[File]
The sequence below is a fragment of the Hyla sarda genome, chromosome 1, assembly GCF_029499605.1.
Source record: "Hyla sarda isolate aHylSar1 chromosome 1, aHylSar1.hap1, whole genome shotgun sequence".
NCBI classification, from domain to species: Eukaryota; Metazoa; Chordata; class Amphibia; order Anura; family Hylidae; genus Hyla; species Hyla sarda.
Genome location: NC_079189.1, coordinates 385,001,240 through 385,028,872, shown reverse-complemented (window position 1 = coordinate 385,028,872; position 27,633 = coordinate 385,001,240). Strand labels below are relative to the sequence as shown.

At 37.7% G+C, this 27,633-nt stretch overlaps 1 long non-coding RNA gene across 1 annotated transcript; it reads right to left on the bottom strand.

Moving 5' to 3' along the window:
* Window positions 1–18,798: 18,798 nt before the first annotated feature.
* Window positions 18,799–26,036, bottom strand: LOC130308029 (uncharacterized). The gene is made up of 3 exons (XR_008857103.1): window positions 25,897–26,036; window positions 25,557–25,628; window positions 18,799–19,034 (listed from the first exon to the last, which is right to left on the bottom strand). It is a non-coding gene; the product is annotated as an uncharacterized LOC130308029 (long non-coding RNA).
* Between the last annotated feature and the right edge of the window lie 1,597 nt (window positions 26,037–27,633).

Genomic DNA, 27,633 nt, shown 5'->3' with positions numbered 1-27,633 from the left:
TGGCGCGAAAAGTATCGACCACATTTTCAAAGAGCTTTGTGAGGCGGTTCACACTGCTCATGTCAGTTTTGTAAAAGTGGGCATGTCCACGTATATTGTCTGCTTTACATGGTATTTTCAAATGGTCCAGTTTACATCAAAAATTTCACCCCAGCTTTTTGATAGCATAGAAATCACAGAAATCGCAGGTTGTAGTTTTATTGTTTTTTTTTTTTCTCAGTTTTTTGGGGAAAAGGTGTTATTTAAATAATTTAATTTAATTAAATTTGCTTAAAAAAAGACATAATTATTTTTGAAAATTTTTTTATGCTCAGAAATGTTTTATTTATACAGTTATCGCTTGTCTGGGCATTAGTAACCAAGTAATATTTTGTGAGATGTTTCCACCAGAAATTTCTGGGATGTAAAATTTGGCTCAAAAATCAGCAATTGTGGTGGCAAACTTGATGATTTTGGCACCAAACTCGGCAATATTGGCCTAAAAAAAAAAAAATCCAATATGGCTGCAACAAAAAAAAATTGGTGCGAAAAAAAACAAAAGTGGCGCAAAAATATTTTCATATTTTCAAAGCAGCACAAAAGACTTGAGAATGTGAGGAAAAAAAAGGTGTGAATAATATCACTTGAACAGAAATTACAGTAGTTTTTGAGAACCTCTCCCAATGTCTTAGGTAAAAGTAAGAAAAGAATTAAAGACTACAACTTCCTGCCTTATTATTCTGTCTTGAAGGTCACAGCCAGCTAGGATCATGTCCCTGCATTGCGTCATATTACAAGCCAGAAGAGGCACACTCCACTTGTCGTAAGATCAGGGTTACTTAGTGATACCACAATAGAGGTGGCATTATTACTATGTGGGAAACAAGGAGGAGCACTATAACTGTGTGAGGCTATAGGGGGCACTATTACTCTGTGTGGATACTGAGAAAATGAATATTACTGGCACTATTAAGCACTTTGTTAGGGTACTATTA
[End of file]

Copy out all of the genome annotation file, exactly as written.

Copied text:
The sequence below is a fragment of the Hyla sarda genome, chromosome 1, assembly GCF_029499605.1.
Source record: "Hyla sarda isolate aHylSar1 chromosome 1, aHylSar1.hap1, whole genome shotgun sequence".
NCBI classification, from domain to species: Eukaryota; Metazoa; Chordata; class Amphibia; order Anura; family Hylidae; genus Hyla; species Hyla sarda.
Genome location: NC_079189.1, coordinates 385,001,240 through 385,028,872, shown reverse-complemented (window position 1 = coordinate 385,028,872; position 27,633 = coordinate 385,001,240). Strand labels below are relative to the sequence as shown.

At 37.7% G+C, this 27,633-nt stretch overlaps 1 long non-coding RNA gene across 1 annotated transcript; it reads right to left on the bottom strand.

Moving 5' to 3' along the window:
* Window positions 1–18,798: 18,798 nt before the first annotated feature.
* Window positions 18,799–26,036, bottom strand: LOC130308029 (uncharacterized). The gene is made up of 3 exons (XR_008857103.1): window positions 25,897–26,036; window positions 25,557–25,628; window positions 18,799–19,034 (listed from the first exon to the last, which is right to left on the bottom strand). It is a non-coding gene; the product is annotated as an uncharacterized LOC130308029 (long non-coding RNA).
* Between the last annotated feature and the right edge of the window lie 1,597 nt (window positions 26,037–27,633).

Genomic DNA, 27,633 nt, shown 5'->3' with positions numbered 1-27,633 from the left:
TGGCGCGAAAAGTATCGACCACATTTTCAAAGAGCTTTGTGAGGCGGTTCACACTGCTCATGTCAGTTTTGTAAAAGTGGGCATGTCCACGTATATTGTCTGCTTTACATGGTATTTTCAAATGGTCCAGTTTACATCAAAAATTTCACCCCAGCTTTTTGATAGCATAGAAATCACAGAAATCGCAGGTTGTAGTTTTATTGTTTTTTTTTTTTCTCAGTTTTTTGGGGAAAAGGTGTTATTTAAATAATTTAATTTAATTAAATTTGCTTAAAAAAAGACATAATTATTTTTGAAAATTTTTTTATGCTCAGAAATGTTTTATTTATACAGTTATCGCTTGTCTGGGCATTAGTAACCAAGTAATATTTTGTGAGATGTTTCCACCAGAAATTTCTGGGATGTAAAATTTGGCTCAAAAATCAGCAATTGTGGTGGCAAACTTGATGATTTTGGCACCAAACTCGGCAATATTGGCCTAAAAAAAAAAAAATCCAATATGGCTGCAACAAAAAAAAATTGGTGCGAAAAAAAACAAAAGTGGCGCAAAAATATTTTCATATTTTCAAAGCAGCACAAAAGACTTGAGAATGTGAGGAAAAAAAAGGTGTGAATAATATCACTTGAACAGAAATTACAGTAGTTTTTGAGAACCTCTCCCAATGTCTTAGGTAAAAGTAAGAAAAGAATTAAAGACTACAACTTCCTGCCTTATTATTCTGTCTTGAAGGTCACAGCCAGCTAGGATCATGTCCCTGCATTGCGTCATATTACAAGCCAGAAGAGGCACACTCCACTTGTCGTAAGATCAGGGTTACTTAGTGATACCACAATAGAGGTGGCATTATTACTATGTGGGAAACAAGGAGGAGCACTATAACTGTGTGAGGCTATAGGGGGCACTATTACTCTGTGTGGATACTGAGAAAATGAATATTACTGGCACTATTAAGCACTTTGTTAGGGTACTATTA